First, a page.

RFID in Libraries


Warfield and Tien at it again

Filed under: — Laura @ 2:57 pm

The Berkeley Daily Planet has published another commentary by anti-RFID activists Peter Warfield and Lee Tien. I’ve got quite a bit to say about it, but I’ll refrain until I can do a bit of fact-checking. I think there are problems with some of their points and good rebuttals to others. Stay tuned.

More contributors

Filed under: — Laura @ 1:31 pm

Please welcome Lori Bowen Ayre and Mary Minnow to libraryrfid.net. Lori and Mary have graciously accepted my invitation to make contributions to the blog. Many thanks to the both of you for widening the perspective of this space and for helping to keep its content current and timely.


TLC buys Tech Logic

Filed under: — Laura @ 9:21 am

More from Library Journal. The Library Corporation bought Tech Logic Corp., the RFID vendor.

ALA/BISG continues to meet

Filed under: — Laura @ 9:19 am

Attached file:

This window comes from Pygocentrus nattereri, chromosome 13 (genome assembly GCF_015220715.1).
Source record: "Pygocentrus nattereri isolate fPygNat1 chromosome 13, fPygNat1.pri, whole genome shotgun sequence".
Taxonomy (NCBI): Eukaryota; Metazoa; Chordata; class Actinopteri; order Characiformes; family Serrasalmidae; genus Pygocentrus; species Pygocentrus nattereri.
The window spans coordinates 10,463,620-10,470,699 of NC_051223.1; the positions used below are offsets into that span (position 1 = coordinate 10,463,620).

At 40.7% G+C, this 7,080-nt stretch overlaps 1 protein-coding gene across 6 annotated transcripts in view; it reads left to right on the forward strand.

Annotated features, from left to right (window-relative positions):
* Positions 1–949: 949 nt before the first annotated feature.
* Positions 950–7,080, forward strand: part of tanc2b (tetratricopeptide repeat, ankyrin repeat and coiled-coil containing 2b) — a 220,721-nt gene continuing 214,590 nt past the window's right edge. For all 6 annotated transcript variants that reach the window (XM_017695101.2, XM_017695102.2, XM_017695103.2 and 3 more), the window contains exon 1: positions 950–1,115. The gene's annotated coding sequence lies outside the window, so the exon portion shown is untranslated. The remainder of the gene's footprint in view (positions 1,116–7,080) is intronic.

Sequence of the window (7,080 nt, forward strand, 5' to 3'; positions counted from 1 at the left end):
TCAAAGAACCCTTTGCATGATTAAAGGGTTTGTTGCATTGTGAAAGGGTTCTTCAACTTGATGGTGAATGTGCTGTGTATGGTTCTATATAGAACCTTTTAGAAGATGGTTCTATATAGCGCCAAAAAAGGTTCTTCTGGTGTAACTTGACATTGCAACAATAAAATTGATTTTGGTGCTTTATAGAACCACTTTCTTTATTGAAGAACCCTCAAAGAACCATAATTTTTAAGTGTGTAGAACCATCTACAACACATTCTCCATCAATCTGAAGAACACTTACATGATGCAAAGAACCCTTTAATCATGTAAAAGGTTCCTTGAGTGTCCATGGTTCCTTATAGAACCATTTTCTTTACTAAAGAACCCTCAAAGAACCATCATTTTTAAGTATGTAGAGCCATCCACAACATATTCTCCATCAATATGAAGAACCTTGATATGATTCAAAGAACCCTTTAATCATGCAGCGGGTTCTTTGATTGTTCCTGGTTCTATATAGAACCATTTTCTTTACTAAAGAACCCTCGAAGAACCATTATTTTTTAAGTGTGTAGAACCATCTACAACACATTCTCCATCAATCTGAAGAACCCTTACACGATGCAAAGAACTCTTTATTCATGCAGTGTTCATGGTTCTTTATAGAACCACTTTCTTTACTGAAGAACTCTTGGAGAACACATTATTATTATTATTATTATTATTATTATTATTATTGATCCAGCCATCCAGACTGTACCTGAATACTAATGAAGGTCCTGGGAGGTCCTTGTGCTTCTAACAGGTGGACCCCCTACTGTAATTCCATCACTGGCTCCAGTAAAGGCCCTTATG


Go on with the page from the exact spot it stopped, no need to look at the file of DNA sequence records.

Library Journal is reporting on a February 25 meeting held by the RFID Working Group, which is jointly sponsored by the American Library Association and the Book Industry Study Group.

As always, privacy was a major part of the conversation. It was noted that there is a continuing need for education about the issues in the library community. Our old friend David Molnar discussed the risks and noted that increased standardization, while very necessary, also increases the vulnerability of the tags.

This is going to be a big concern as libraries and book publishers and sellers continue to work together on RFID. Each constituency is concerned with moving books around. As books move through the information chain, how will we deal with the chips? From an economic perspective it makes sense to use the same chips for every industry. Why add labor and additional chips at each point? Libraries could just use the chips already inserted into the book during publication.

Yet, the need for protecting individuals engenders the need for “kill” functions to stop tags once they leave the warehouse or bookstore.

It’s a tricky balance and one where I think we should err on the side of caution. I seem to recall that there is a type of tag which can be put to sleep rather than being killed outright and this may provide the neccessary middle ground.

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